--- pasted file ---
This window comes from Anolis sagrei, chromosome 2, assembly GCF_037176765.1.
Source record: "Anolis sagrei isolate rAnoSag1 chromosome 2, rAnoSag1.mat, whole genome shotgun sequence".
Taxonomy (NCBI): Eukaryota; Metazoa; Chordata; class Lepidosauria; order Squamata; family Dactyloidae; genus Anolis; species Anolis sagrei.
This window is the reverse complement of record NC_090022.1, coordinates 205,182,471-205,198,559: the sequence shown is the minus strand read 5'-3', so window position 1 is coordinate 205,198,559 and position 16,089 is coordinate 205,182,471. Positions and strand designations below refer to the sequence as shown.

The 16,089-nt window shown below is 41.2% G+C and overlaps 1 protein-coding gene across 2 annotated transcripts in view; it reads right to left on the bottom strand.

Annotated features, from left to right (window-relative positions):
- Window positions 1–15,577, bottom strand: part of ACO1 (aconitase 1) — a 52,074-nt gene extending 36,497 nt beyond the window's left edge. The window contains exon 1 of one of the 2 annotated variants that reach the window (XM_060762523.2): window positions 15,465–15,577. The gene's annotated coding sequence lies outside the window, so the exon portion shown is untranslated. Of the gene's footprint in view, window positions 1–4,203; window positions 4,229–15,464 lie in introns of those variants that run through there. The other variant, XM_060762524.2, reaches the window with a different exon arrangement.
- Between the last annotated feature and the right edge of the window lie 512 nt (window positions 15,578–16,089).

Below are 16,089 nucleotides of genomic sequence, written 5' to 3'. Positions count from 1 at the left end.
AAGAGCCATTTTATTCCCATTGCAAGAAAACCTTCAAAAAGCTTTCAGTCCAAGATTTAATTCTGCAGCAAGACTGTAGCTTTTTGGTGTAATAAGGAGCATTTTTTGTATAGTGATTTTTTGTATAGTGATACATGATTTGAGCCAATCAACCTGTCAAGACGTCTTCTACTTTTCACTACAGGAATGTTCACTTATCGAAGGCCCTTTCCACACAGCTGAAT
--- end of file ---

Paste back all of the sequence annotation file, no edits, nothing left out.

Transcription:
This window comes from Anolis sagrei, chromosome 2, assembly GCF_037176765.1.
Source record: "Anolis sagrei isolate rAnoSag1 chromosome 2, rAnoSag1.mat, whole genome shotgun sequence".
Taxonomy (NCBI): Eukaryota; Metazoa; Chordata; class Lepidosauria; order Squamata; family Dactyloidae; genus Anolis; species Anolis sagrei.
This window is the reverse complement of record NC_090022.1, coordinates 205,182,471-205,198,559: the sequence shown is the minus strand read 5'-3', so window position 1 is coordinate 205,198,559 and position 16,089 is coordinate 205,182,471. Positions and strand designations below refer to the sequence as shown.

The 16,089-nt window shown below is 41.2% G+C and overlaps 1 protein-coding gene across 2 annotated transcripts in view; it reads right to left on the bottom strand.

Annotated features, from left to right (window-relative positions):
- Window positions 1–15,577, bottom strand: part of ACO1 (aconitase 1) — a 52,074-nt gene extending 36,497 nt beyond the window's left edge. The window contains exon 1 of one of the 2 annotated variants that reach the window (XM_060762523.2): window positions 15,465–15,577. The gene's annotated coding sequence lies outside the window, so the exon portion shown is untranslated. Of the gene's footprint in view, window positions 1–4,203; window positions 4,229–15,464 lie in introns of those variants that run through there. The other variant, XM_060762524.2, reaches the window with a different exon arrangement.
- Between the last annotated feature and the right edge of the window lie 512 nt (window positions 15,578–16,089).

Below are 16,089 nucleotides of genomic sequence, written 5' to 3'. Positions count from 1 at the left end.
AAGAGCCATTTTATTCCCATTGCAAGAAAACCTTCAAAAAGCTTTCAGTCCAAGATTTAATTCTGCAGCAAGACTGTAGCTTTTTGGTGTAATAAGGAGCATTTTTTGTATAGTGATTTTTTGTATAGTGATACATGATTTGAGCCAATCAACCTGTCAAGACGTCTTCTACTTTTCACTACAGGAATGTTCACTTATCGAAGGCCCTTTCCACACAGCTGAAT